Christina Fleetwood, Sweden


The transcript is auto generated, if you spot any errors, please let us know.

Hello, my name is Kristina Flitgud and I’m from Stockholm, Sweden. I’m very much interested in the concept of stigma, and not only stigma as it exists but actually how it functions. Stigma originally, the name comes from Greece, when what they did to people was brand them or mark them physically, saying you’re a slave or you’re a crime person or something.

You can see it. I mean, you can compare it to branding the animals today. You belong to.

It was also something that don’t go away, doesn’t go away. So what happens is that you get this stigma and we take it over today and see what happens. And the one thing that’s obvious is you can never get away from it because you’re seen as something.

You have a definition immediately when you walk into a room like somebody with a different color or any other object, even just being man, woman, any kind of difference. And you seem immediately and you define immediately. This process then goes through and it has a very intricate way of changing a human being.

First, you get through the description, you are described as a person who is fat. Then, there are certain classifications around this thing, you’re this, that fat, you’re you know, whatever. And then you define the individual based on these characteristics.

The chapter, the character then is transferred from an individual to a group. You don’t, you’re not any longer individual, you’re belonging to this group and lose your own identity to some extent. And then the individual of or the group is made responsible for these characteristics and the social situation.

In other words, you all know the concept of you have to blame yourself. It’s all your own fault. You have to take charge of this all by yourself.

And then you create kind of special institutions. You put people in this particular room in one way or the other. And the individual of the group is defined out.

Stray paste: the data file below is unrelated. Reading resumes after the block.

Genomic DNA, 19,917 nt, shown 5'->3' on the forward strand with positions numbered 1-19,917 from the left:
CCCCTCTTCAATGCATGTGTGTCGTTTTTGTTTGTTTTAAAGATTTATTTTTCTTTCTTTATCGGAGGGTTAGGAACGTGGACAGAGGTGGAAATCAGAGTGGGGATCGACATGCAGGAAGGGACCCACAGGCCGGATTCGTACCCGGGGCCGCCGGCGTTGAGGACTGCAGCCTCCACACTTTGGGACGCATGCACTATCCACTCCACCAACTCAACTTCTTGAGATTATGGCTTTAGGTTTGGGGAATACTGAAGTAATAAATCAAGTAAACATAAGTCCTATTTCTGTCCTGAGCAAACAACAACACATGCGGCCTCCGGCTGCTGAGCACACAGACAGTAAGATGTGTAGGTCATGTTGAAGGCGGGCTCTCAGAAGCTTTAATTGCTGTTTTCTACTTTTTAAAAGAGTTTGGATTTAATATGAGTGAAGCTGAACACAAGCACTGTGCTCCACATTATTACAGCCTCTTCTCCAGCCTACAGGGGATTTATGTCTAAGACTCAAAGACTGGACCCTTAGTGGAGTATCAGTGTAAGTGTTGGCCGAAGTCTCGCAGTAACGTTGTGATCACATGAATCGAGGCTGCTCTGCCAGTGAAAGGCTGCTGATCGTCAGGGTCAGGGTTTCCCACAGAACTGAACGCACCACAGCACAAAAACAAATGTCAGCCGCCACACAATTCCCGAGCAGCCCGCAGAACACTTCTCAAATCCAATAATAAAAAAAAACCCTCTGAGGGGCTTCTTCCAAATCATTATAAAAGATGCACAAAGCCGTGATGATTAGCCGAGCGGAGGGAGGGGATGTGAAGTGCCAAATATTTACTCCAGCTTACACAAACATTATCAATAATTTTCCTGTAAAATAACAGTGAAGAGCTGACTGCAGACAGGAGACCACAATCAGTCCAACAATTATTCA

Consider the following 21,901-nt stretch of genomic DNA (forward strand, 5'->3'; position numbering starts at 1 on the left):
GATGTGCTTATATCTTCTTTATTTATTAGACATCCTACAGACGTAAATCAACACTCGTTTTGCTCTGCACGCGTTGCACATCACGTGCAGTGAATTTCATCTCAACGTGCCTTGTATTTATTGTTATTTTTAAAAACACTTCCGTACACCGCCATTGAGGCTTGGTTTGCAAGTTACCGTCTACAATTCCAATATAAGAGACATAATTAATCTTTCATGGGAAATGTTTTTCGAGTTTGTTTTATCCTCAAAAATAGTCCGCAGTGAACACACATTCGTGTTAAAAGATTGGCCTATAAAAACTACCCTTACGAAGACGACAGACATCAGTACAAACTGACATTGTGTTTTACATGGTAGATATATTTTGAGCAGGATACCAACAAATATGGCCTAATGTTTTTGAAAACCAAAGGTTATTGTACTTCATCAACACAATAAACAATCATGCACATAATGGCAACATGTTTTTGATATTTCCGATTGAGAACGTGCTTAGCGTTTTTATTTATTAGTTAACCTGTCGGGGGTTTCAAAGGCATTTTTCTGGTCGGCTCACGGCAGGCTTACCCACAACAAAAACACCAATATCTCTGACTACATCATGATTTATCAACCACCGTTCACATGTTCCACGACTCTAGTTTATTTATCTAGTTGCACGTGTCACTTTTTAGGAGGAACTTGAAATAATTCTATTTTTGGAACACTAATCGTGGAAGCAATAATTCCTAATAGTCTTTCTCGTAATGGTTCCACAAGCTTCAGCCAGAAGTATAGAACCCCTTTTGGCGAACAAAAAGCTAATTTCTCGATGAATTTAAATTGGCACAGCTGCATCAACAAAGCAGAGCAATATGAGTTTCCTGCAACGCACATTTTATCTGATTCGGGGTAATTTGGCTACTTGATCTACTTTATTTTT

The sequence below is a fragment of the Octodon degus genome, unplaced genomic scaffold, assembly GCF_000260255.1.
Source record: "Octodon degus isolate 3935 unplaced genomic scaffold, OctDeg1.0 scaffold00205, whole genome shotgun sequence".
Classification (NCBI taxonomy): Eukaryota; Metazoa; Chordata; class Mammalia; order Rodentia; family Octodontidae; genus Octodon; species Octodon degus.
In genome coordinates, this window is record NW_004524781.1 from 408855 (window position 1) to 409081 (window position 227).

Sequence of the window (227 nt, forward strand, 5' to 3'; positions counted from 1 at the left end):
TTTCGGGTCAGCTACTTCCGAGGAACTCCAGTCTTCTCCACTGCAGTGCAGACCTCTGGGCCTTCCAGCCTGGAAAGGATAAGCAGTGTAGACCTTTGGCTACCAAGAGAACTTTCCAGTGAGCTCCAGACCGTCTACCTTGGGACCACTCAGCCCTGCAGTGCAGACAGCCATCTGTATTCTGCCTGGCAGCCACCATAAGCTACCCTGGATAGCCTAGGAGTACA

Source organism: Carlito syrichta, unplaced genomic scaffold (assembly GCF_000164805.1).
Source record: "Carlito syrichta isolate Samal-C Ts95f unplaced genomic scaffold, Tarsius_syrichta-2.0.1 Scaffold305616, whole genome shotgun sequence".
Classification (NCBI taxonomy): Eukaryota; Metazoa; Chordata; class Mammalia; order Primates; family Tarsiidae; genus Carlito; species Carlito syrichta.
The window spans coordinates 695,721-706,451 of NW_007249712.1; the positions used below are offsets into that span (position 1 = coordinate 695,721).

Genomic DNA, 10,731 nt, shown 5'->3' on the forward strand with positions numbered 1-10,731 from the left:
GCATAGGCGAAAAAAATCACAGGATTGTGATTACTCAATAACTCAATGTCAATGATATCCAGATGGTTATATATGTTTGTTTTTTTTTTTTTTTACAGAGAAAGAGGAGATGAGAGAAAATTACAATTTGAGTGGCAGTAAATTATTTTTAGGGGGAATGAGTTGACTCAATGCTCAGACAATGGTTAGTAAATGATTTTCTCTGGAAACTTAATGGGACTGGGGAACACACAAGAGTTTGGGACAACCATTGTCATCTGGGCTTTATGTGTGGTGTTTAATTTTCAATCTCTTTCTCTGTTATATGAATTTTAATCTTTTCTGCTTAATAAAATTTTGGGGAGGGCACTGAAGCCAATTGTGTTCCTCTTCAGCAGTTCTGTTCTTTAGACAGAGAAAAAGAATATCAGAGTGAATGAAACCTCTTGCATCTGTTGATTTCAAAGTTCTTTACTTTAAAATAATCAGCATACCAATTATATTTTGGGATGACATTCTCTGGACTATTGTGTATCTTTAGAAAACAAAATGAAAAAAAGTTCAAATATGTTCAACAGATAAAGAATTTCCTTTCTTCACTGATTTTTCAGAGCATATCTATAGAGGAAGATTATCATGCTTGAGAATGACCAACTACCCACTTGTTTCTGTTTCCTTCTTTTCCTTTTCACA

You don’t have your own individuality. So then you’re trying to change it all over. So you’re trying to lose weight, but you still have the identity inside you.

You’re still the fat person. It doesn’t matter. Weight on, weight off.

You still are there and you still have a thing of not getting out of something. Then everybody says, all right, lose weight. Yes, everything will be fine, which is a pure myth.

And one of them is because you have lost your social world. So you lose your lose weight. And then comes another one.

Then all of a sudden, you’re coming out of the tradition before. And all of a sudden, our family relationships and balance changes. You’re not any longer the kid that you kicked on.

And members of former social circles feels actually threatened, believe it or not. And it’s a confusion of size. You don’t know what size of clothes, shoes, anything.

You don’t know how to behave. You don’t know what to do when you come out in social circles. And your self-confidence is still very, very low.

You’re still a fat person on the inside. And this might stay with you for the rest of your life, actually. So it’s really necessary to start in that end.

Start, change your psychological identity as well as your body identity. And that is psychological identity first. When you’re strong enough that you have that, then you can start talking about losing weight.